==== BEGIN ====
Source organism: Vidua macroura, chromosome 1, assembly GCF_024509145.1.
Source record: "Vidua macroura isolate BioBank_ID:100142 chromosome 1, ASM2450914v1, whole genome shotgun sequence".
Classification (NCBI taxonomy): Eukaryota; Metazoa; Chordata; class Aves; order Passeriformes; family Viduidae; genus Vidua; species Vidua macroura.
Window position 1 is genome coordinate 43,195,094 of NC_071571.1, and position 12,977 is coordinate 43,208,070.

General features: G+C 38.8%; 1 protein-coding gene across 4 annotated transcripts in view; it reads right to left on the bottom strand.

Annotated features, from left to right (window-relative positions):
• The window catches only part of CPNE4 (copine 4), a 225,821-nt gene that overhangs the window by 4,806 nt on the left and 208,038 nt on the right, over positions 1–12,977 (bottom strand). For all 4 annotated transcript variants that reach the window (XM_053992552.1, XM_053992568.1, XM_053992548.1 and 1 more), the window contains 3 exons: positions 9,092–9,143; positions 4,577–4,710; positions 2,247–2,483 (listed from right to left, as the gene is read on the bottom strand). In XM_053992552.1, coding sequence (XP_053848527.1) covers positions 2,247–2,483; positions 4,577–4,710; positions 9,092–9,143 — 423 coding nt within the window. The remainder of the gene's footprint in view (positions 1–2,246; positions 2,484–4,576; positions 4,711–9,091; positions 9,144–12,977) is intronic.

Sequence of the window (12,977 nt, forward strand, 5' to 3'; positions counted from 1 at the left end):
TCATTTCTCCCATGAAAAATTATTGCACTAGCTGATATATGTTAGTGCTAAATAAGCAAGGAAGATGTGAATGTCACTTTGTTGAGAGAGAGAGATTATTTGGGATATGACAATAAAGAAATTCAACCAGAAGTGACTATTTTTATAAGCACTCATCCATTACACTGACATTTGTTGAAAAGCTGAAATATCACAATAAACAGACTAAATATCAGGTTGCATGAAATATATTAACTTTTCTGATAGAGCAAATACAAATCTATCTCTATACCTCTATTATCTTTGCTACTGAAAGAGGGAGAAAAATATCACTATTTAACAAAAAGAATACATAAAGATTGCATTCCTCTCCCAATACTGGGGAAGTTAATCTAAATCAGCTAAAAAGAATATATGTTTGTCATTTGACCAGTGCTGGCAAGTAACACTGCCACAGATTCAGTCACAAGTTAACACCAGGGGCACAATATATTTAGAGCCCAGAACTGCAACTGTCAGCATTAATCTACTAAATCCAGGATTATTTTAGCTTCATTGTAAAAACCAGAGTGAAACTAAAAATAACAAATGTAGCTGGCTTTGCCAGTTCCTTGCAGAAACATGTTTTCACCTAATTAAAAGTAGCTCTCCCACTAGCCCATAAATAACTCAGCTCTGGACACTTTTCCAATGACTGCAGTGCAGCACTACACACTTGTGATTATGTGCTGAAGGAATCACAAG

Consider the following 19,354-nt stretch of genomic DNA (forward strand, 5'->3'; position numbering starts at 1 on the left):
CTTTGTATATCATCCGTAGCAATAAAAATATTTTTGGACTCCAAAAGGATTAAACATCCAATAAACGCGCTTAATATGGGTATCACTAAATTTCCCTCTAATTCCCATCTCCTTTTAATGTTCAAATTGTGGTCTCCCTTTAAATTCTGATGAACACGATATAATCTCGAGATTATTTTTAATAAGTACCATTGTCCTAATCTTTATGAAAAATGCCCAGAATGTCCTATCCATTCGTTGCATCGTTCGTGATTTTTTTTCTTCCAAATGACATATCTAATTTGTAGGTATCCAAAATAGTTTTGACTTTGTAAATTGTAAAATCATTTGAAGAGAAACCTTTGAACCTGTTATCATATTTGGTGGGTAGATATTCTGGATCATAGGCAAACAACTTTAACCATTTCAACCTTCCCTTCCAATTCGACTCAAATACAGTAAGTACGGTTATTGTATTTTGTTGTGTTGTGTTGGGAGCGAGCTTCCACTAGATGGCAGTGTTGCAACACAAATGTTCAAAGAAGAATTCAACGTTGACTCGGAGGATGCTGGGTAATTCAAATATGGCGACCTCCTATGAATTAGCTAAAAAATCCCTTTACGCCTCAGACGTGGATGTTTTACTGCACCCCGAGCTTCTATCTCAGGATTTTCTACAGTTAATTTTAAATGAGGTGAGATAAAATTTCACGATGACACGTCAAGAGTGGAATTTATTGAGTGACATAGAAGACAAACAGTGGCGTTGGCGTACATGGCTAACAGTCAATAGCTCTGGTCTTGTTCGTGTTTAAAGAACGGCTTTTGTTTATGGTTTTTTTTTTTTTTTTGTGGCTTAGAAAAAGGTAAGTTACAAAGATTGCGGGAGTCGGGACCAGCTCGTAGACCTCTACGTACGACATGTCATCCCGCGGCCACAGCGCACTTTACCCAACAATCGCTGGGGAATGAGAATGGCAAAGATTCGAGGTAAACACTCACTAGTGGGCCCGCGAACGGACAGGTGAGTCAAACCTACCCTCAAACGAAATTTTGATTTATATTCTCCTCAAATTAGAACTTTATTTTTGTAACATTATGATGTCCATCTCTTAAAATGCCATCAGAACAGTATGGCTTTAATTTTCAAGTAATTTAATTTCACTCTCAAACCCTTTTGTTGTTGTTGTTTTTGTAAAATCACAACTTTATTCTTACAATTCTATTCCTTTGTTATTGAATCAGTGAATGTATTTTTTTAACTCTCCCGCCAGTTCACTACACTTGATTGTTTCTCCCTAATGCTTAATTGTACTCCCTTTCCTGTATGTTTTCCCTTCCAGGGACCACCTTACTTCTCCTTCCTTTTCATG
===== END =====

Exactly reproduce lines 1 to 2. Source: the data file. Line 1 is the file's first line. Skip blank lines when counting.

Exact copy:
Source organism: Vidua macroura, chromosome 1, assembly GCF_024509145.1.
Source record: "Vidua macroura isolate BioBank_ID:100142 chromosome 1, ASM2450914v1, whole genome shotgun sequence".